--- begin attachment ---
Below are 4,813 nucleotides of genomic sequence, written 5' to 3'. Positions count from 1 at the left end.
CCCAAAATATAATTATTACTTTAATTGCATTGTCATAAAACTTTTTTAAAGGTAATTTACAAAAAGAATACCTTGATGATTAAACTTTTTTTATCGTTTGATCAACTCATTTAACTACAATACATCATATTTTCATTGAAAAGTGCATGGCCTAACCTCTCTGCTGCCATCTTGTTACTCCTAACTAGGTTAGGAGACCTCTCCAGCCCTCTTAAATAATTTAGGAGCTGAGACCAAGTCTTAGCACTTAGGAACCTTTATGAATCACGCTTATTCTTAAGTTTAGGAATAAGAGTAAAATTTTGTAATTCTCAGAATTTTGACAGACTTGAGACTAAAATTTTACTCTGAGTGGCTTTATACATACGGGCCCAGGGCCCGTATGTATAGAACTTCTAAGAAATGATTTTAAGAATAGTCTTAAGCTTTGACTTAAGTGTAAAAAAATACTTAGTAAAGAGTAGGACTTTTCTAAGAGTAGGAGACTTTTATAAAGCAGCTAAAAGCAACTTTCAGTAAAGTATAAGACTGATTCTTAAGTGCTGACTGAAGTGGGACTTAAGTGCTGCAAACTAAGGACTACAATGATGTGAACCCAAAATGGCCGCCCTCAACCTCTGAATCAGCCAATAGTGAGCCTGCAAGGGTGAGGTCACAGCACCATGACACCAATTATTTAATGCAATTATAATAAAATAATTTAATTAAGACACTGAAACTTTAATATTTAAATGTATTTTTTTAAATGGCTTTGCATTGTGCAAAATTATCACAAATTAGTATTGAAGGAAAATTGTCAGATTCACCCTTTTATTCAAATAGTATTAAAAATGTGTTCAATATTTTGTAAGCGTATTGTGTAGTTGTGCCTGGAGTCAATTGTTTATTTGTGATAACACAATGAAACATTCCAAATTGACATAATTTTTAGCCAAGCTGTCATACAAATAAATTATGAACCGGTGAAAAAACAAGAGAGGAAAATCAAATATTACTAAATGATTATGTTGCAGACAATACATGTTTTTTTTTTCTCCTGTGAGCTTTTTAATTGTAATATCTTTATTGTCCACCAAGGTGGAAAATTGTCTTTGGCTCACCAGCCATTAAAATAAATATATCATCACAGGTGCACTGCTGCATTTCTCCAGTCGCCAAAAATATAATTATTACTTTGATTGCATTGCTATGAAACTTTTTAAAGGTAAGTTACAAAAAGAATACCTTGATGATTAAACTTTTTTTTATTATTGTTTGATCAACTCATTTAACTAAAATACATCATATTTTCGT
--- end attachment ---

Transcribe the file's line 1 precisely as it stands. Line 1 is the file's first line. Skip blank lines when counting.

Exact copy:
Below are 4,813 nucleotides of genomic sequence, written 5' to 3'. Positions count from 1 at the left end.